Surface Comparison using Conformal Geometry
Speaker: Yaron Lipman, Princeton University
Location: Warren Weaver Hall 1302
Date: February 11, 2011, 11:30 a.m.
Host: Denis Zorin
One of the core problems in geometry processing is the problem of comparing shapes and finding correspondences between different, but similar shapes. Maybe the most popular instance of this problem is matching and comparing surfaces (2-dimensional manifolds), a crucial component in a large number of applications ranging from matching of cortical surfaces, faces, bones or other biological surfaces, to more synthetic applications like shape morphing and attribute transfer. In this talk we will present a few applications of conformal geometry to the problems of surface matching and comparison. In particular, we will show how certain ideas originated in the theory of conformal geometry can be used to define novel metrics measuring dissimilarities and finding correspondences betweens pairs of surfaces automatically. The key idea is to utilize the prominent low-dimensionality of conformal mappings to construct metrics that are computationally efficient. I will report results on a few datasets of biological surfaces as well as other standard 3D surface datasets.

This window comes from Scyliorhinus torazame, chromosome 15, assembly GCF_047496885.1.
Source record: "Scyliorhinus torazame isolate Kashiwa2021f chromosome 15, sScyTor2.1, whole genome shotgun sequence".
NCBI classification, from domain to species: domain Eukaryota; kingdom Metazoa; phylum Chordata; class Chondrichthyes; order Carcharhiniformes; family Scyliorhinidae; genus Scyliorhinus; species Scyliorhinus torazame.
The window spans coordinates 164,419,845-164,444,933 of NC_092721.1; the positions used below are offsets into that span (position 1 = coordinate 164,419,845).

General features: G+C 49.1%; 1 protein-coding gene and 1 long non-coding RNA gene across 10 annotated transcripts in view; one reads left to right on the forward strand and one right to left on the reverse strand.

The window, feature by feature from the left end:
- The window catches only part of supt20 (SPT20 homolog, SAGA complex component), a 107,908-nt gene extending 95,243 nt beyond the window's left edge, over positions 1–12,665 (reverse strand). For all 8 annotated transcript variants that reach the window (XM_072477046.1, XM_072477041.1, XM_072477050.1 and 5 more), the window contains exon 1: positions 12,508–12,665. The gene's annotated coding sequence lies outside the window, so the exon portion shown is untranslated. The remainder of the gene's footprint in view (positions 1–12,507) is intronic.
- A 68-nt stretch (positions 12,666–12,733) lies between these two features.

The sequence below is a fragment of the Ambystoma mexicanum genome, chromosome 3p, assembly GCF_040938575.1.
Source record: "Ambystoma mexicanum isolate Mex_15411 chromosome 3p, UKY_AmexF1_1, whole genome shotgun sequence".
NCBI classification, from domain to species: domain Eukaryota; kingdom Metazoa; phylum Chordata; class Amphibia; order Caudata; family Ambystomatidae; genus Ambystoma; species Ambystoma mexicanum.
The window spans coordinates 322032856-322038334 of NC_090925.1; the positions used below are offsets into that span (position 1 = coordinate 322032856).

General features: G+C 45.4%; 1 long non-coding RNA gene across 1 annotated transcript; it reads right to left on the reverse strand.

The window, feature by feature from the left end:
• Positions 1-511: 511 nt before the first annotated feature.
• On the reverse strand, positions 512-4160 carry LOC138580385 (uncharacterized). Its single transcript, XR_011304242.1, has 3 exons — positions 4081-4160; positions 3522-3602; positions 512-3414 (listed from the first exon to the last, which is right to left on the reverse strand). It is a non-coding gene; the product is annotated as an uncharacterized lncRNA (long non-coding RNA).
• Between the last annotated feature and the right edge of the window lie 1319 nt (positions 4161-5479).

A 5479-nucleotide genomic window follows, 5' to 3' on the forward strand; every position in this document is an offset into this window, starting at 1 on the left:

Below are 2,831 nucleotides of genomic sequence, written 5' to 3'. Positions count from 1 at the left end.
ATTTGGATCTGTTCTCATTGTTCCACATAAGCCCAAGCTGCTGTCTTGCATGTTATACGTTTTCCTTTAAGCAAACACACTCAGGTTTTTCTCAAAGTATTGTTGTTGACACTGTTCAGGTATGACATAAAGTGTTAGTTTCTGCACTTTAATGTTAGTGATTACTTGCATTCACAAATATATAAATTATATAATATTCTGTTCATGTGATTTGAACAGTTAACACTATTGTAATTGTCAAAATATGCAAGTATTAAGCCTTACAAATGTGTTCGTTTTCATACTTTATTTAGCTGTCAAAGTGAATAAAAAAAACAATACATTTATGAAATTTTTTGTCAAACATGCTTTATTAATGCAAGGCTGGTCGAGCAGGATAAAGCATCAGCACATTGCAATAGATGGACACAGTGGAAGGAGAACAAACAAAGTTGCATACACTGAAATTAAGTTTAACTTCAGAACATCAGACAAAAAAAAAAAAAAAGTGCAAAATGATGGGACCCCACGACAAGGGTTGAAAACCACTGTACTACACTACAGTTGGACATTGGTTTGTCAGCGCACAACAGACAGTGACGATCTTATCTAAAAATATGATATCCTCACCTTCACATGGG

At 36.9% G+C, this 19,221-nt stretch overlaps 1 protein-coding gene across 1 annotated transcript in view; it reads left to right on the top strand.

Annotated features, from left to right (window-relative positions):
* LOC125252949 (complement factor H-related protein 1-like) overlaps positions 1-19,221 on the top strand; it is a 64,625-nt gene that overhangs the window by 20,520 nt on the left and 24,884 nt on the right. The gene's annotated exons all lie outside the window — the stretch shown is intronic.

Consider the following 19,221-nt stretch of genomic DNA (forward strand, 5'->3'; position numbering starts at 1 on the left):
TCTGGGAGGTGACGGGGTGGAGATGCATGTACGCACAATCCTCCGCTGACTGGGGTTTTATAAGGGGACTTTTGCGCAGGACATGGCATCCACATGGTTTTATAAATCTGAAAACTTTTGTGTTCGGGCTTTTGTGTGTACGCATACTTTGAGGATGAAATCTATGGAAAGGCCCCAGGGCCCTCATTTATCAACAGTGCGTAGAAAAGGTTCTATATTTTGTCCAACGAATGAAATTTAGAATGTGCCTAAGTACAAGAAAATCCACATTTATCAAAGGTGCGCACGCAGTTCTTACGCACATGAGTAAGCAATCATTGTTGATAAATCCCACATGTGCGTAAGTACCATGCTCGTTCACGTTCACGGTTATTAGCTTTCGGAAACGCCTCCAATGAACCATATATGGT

I will end the talk with a broader picture of how ideas originated from differential geometry can be proven useful in describing and constructing algorithms for solving different geometric problems.
Yaron Lipman is a Postdoctoral Fellow in the Computer Science Department, and the Program in Applied and Computational Mathematics at Princeton University. His research interests are mainly in geometric processing and modeling, discrete differential geometry, and approximation theory with applications. Dr. Lipman received his B.Sc. in Computer Science and Mathematics, and a Ph.D. in Applied Mathematics from Tel-Aviv University. He received the 2009 Eurographics Young Researcher award and the 2010 Blavatnik Award for Young Scientists (postdoc category).
Refreshments will be offered starting 15 minutes prior to the scheduled start of the talk.